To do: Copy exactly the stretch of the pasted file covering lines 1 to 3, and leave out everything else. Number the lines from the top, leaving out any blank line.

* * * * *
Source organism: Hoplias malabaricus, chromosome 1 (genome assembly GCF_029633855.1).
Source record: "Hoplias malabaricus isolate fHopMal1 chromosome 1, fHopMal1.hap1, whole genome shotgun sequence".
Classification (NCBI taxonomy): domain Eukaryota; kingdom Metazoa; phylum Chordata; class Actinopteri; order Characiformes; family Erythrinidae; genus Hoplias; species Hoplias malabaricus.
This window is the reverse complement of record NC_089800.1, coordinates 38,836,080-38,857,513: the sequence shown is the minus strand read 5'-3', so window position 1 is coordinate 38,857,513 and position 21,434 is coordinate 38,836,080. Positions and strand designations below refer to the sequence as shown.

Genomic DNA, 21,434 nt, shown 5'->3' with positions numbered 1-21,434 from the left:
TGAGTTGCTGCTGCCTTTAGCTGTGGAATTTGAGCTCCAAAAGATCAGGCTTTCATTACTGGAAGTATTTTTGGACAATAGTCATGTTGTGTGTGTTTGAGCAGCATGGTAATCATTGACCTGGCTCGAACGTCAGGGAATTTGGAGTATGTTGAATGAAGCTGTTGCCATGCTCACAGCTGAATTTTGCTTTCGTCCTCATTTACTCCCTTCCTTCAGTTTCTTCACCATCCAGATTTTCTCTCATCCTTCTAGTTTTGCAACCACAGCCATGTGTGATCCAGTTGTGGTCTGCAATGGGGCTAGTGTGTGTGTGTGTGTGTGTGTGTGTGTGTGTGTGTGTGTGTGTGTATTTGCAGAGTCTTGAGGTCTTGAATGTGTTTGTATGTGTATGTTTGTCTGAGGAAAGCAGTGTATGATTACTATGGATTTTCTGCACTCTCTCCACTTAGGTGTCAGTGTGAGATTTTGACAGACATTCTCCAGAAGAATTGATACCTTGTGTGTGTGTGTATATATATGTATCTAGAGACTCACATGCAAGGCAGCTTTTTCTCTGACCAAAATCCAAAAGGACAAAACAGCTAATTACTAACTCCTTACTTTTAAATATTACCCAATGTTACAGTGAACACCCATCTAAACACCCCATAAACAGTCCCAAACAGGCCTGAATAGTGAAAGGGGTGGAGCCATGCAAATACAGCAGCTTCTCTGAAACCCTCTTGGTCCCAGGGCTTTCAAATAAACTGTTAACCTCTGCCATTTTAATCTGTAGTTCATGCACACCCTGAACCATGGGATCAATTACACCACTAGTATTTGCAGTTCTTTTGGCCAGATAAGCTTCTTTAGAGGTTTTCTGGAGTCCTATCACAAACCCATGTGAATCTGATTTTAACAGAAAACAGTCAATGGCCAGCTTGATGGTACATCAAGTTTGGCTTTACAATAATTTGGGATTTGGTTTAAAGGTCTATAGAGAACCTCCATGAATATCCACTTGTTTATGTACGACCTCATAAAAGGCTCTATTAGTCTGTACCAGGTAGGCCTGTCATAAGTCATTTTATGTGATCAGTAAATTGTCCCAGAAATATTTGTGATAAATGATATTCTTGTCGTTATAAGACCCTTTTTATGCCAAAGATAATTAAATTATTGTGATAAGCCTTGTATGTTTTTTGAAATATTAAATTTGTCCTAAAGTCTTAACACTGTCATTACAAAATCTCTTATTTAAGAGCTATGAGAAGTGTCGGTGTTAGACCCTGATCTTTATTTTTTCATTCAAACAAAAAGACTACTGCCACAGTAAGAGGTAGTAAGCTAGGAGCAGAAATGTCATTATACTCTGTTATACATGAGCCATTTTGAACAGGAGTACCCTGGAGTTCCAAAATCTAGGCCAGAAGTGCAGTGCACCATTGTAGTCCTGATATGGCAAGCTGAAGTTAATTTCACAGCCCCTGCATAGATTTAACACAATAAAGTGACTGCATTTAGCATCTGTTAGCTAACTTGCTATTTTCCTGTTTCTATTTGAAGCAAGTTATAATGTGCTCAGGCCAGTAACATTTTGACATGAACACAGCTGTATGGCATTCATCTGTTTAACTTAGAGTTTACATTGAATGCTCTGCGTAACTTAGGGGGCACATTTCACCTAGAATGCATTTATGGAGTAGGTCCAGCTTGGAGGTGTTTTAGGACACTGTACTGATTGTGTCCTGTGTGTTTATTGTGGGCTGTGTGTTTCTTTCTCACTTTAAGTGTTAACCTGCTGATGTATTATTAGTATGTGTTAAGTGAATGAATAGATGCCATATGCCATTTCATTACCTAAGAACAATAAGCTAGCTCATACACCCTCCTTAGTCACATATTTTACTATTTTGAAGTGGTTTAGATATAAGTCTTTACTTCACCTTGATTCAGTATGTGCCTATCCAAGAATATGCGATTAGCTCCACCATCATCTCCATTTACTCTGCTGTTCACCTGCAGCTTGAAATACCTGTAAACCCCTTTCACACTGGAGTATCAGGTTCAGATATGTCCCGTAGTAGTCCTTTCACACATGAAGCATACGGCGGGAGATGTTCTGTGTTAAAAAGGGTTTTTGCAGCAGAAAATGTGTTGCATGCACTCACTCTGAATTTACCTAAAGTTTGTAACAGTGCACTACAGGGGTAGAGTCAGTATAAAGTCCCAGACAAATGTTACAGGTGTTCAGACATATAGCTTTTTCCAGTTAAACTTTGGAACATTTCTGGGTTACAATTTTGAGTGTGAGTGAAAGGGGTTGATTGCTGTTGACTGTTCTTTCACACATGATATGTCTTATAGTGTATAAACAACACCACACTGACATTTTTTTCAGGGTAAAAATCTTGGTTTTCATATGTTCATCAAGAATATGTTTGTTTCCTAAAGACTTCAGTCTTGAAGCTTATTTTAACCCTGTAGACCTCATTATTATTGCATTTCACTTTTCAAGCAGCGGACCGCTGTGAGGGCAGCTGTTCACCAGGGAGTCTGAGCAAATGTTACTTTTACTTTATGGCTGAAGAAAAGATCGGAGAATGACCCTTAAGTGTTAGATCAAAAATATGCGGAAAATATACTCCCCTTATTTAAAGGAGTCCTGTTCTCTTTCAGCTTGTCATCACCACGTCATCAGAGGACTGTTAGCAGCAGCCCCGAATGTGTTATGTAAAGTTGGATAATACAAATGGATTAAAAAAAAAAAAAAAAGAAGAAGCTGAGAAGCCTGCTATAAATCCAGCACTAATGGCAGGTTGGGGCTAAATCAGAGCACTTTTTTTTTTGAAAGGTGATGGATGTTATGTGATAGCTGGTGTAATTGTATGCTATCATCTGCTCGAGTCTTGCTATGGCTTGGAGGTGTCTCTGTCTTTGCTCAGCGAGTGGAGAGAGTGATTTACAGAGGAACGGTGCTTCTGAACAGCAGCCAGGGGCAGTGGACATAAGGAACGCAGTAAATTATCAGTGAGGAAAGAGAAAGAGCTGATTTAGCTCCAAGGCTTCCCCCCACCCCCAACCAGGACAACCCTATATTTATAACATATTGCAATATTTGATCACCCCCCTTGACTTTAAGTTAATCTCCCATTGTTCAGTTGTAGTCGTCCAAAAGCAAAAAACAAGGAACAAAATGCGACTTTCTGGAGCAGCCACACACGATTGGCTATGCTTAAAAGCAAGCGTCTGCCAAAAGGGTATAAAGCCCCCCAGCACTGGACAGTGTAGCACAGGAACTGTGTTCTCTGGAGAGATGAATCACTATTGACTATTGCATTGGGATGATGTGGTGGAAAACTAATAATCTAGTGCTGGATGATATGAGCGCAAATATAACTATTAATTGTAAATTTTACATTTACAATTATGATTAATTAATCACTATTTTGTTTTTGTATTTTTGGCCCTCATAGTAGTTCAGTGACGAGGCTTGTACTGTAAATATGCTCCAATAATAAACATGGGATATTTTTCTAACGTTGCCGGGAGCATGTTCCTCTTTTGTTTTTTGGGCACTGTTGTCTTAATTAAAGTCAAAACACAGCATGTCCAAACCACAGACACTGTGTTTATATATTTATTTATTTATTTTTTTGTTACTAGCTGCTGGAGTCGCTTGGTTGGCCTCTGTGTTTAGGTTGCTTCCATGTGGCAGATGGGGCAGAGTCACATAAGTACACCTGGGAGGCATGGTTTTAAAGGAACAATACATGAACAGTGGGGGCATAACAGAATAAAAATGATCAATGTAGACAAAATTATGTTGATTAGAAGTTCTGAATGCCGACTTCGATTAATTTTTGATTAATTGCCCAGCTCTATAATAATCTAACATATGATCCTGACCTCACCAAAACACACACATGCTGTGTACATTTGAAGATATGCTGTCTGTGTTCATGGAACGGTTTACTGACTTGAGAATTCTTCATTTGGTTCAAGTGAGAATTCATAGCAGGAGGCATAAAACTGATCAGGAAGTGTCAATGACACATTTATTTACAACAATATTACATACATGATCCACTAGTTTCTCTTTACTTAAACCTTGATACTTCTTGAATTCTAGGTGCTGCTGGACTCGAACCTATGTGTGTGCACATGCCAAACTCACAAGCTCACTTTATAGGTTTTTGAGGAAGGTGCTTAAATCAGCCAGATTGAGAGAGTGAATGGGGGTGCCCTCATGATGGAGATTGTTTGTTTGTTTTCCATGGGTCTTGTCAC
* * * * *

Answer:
Source organism: Hoplias malabaricus, chromosome 1 (genome assembly GCF_029633855.1).
Source record: "Hoplias malabaricus isolate fHopMal1 chromosome 1, fHopMal1.hap1, whole genome shotgun sequence".
Classification (NCBI taxonomy): domain Eukaryota; kingdom Metazoa; phylum Chordata; class Actinopteri; order Characiformes; family Erythrinidae; genus Hoplias; species Hoplias malabaricus.